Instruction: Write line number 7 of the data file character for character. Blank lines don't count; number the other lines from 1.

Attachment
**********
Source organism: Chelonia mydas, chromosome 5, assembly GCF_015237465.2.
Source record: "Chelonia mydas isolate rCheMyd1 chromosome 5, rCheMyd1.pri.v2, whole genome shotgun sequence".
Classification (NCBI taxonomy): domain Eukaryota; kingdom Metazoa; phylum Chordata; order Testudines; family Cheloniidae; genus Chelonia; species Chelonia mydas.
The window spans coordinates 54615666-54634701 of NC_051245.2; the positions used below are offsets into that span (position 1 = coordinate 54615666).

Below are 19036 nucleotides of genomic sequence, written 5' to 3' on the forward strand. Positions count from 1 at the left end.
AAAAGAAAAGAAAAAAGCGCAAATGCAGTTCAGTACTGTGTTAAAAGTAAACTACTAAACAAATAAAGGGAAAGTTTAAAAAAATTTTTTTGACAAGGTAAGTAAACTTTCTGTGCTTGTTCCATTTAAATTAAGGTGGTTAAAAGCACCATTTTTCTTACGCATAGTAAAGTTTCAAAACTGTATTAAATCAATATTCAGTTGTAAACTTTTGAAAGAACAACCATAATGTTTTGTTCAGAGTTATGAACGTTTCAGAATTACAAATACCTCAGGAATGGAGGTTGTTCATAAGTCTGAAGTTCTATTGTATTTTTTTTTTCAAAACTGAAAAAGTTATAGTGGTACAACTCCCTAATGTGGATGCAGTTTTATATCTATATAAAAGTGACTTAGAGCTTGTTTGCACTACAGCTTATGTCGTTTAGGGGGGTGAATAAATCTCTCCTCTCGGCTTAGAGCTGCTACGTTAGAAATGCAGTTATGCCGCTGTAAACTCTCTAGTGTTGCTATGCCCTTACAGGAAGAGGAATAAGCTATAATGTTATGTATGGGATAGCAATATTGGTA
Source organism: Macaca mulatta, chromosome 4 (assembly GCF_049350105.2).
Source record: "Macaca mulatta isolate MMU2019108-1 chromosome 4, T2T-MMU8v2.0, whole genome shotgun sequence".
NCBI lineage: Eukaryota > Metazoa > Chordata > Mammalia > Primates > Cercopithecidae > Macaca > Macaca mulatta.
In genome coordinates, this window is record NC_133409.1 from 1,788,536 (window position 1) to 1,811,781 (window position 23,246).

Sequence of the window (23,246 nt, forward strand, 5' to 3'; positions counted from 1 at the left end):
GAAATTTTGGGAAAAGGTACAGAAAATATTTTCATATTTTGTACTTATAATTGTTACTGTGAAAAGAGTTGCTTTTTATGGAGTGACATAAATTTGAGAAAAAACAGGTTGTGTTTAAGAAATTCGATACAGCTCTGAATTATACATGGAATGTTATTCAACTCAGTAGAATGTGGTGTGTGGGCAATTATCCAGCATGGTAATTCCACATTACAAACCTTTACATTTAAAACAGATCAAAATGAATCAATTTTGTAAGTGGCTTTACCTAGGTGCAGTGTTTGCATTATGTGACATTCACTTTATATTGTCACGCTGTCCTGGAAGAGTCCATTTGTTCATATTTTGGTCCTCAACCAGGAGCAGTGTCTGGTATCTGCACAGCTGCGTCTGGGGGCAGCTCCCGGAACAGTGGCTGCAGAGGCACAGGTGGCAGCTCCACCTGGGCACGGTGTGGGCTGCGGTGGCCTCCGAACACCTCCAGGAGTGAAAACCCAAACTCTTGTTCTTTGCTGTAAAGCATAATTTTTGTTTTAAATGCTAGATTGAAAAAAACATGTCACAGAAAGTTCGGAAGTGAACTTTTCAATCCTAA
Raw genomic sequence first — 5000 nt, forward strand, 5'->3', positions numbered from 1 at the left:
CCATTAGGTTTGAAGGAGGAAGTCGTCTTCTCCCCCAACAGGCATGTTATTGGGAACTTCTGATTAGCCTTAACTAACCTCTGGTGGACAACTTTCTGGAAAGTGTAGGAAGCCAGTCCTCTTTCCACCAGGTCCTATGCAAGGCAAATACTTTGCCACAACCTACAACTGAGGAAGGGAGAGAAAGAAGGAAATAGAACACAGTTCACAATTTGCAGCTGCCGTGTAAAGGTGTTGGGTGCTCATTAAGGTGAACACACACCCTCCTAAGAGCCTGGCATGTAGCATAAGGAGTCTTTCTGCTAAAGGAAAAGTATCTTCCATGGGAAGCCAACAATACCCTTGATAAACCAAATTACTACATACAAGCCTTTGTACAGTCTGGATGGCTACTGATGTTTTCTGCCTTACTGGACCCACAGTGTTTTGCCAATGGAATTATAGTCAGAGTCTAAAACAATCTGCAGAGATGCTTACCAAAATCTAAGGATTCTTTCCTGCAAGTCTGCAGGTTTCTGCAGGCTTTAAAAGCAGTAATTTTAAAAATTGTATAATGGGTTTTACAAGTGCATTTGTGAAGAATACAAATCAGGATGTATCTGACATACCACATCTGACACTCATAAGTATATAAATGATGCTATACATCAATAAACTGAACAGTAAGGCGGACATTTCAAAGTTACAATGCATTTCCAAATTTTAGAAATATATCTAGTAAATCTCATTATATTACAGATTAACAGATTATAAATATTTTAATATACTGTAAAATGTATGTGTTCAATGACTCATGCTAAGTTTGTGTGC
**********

Source organism: Macaca mulatta, chromosome 4 (assembly GCF_049350105.2).